Although a helicopter doesn’t have wings like an airplane, it uses the same principle of lift to rise and maneuver in the air. The blades of a helicopter’s propeller-like top rotor are shaped just like a plane’s wings—flat on the bottom and rounded on the top—and are likewise adjustable. Instead of rushing forward through the air like a plane does to gather enough lift to fly, a helicopter moves only its (three to six) rotor blades, which are attached to a central shaft driven by an engine.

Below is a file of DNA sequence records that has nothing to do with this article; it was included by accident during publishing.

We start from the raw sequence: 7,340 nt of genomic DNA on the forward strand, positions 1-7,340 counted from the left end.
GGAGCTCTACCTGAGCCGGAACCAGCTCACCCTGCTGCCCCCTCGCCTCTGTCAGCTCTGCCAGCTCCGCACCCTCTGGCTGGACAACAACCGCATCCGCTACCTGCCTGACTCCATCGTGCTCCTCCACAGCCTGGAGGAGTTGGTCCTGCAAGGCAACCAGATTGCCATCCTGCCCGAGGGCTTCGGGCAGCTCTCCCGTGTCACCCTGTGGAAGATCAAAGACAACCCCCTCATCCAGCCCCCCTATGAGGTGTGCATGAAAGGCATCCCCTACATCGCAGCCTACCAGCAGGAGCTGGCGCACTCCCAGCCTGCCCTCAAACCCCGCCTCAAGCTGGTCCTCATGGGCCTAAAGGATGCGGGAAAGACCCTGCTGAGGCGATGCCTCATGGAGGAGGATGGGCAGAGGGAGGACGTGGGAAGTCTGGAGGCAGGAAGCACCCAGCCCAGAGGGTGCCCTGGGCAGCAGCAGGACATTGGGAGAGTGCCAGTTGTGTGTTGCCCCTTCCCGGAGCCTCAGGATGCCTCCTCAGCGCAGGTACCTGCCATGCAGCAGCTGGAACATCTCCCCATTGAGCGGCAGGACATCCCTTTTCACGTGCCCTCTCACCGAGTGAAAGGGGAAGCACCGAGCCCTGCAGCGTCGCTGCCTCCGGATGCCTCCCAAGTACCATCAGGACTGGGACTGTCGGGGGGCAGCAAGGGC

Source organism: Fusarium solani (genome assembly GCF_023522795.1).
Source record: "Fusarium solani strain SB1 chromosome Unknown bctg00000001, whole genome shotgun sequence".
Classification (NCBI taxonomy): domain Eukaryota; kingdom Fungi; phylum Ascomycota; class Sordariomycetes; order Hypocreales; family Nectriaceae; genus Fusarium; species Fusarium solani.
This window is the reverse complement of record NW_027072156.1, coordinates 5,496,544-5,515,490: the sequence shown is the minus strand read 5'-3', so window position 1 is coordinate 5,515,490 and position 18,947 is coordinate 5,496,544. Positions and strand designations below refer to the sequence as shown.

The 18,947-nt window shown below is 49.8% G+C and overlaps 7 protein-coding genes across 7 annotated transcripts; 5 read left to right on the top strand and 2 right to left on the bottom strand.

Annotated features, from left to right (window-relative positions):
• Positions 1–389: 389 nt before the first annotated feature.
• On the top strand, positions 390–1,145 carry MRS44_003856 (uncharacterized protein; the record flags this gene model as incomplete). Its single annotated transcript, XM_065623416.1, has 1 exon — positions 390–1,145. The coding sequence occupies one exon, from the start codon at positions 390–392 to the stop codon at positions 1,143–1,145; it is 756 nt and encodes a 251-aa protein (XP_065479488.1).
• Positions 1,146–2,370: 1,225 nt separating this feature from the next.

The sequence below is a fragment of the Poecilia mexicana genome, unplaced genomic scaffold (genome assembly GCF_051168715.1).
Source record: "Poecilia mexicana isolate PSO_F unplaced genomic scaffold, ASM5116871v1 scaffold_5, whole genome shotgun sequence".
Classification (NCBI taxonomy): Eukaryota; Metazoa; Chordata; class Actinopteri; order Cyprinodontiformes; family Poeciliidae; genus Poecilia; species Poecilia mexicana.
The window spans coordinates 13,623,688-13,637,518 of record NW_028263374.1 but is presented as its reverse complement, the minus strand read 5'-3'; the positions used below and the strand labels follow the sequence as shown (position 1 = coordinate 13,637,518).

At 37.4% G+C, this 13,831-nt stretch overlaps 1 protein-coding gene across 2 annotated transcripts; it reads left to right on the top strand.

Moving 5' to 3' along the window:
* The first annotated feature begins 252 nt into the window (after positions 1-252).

The rotor blades slice through enough air—creating the changes in surrounding air pressure that produce lift—to achieve flight. Adjusting the angle at which the rotor blades are set helps control a helicopter’s lift and manner of flight. Because the angle of the rotor is adjustable, too, a helicopter has far greater maneuverability than an airplane: besides moving up, down, and forward, it can fly backward and hover in the air.